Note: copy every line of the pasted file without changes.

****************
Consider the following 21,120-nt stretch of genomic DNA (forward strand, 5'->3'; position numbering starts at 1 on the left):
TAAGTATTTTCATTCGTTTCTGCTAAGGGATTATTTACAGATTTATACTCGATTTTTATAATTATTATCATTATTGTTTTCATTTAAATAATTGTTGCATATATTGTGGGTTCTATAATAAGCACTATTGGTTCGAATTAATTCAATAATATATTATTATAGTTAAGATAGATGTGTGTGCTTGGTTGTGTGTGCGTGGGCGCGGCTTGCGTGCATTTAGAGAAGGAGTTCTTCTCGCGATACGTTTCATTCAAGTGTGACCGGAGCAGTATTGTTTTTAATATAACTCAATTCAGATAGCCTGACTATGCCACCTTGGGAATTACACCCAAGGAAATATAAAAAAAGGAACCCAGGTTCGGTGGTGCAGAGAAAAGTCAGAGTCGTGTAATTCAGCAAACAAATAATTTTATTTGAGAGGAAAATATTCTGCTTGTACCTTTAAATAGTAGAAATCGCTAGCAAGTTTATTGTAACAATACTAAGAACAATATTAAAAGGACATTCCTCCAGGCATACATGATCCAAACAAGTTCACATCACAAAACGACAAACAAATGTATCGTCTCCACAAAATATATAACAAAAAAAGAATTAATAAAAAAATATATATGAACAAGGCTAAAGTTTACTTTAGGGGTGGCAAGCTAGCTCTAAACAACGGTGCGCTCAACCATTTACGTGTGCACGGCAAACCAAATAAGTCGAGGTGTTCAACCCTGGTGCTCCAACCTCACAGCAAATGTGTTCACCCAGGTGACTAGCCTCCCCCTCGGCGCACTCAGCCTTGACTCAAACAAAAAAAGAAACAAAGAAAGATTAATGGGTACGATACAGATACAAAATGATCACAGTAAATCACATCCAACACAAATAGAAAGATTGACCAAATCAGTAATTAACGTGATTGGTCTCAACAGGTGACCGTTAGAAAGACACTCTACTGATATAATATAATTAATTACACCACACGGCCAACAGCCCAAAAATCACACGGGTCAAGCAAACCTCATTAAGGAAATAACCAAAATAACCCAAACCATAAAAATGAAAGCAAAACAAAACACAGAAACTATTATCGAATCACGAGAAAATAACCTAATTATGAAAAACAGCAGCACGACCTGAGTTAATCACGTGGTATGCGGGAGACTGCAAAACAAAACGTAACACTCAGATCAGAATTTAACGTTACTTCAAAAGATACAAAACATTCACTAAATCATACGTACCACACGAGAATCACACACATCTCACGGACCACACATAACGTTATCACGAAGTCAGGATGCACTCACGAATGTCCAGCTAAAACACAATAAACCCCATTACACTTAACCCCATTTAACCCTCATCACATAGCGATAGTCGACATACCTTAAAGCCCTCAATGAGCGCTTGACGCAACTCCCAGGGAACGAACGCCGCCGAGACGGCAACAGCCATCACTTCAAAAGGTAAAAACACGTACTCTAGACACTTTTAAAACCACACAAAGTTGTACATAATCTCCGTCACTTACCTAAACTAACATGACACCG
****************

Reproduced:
Consider the following 21,120-nt stretch of genomic DNA (forward strand, 5'->3'; position numbering starts at 1 on the left):
TAAGTATTTTCATTCGTTTCTGCTAAGGGATTATTTACAGATTTATACTCGATTTTTATAATTATTATCATTATTGTTTTCATTTAAATAATTGTTGCATATATTGTGGGTTCTATAATAAGCACTATTGGTTCGAATTAATTCAATAATATATTATTATAGTTAAGATAGATGTGTGTGCTTGGTTGTGTGTGCGTGGGCGCGGCTTGCGTGCATTTAGAGAAGGAGTTCTTCTCGCGATACGTTTCATTCAAGTGTGACCGGAGCAGTATTGTTTTTAATATAACTCAATTCAGATAGCCTGACTATGCCACCTTGGGAATTACACCCAAGGAAATATAAAAAAAGGAACCCAGGTTCGGTGGTGCAGAGAAAAGTCAGAGTCGTGTAATTCAGCAAACAAATAATTTTATTTGAGAGGAAAATATTCTGCTTGTACCTTTAAATAGTAGAAATCGCTAGCAAGTTTATTGTAACAATACTAAGAACAATATTAAAAGGACATTCCTCCAGGCATACATGATCCAAACAAGTTCACATCACAAAACGACAAACAAATGTATCGTCTCCACAAAATATATAACAAAAAAAGAATTAATAAAAAAATATATATGAACAAGGCTAAAGTTTACTTTAGGGGTGGCAAGCTAGCTCTAAACAACGGTGCGCTCAACCATTTACGTGTGCACGGCAAACCAAATAAGTCGAGGTGTTCAACCCTGGTGCTCCAACCTCACAGCAAATGTGTTCACCCAGGTGACTAGCCTCCCCCTCGGCGCACTCAGCCTTGACTCAAACAAAAAAAGAAACAAAGAAAGATTAATGGGTACGATACAGATACAAAATGATCACAGTAAATCACATCCAACACAAATAGAAAGATTGACCAAATCAGTAATTAACGTGATTGGTCTCAACAGGTGACCGTTAGAAAGACACTCTACTGATATAATATAATTAATTACACCACACGGCCAACAGCCCAAAAATCACACGGGTCAAGCAAACCTCATTAAGGAAATAACCAAAATAACCCAAACCATAAAAATGAAAGCAAAACAAAACACAGAAACTATTATCGAATCACGAGAAAATAACCTAATTATGAAAAACAGCAGCACGACCTGAGTTAATCACGTGGTATGCGGGAGACTGCAAAACAAAACGTAACACTCAGATCAGAATTTAACGTTACTTCAAAAGATACAAAACATTCACTAAATCATACGTACCACACGAGAATCACACACATCTCACGGACCACACATAACGTTATCACGAAGTCAGGATGCACTCACGAATGTCCAGCTAAAACACAATAAACCCCATTACACTTAACCCCATTTAACCCTCATCACATAGCGATAGTCGACATACCTTAAAGCCCTCAATGAGCGCTTGACGCAACTCCCAGGGAACGAACGCCGCCGAGACGGCAACAGCCATCACTTCAAAAGGTAAAAACACGTACTCTAGACACTTTTAAAACCACACAAAGTTGTACATAATCTCCGTCACTTACCTAAACTAACATGACACCG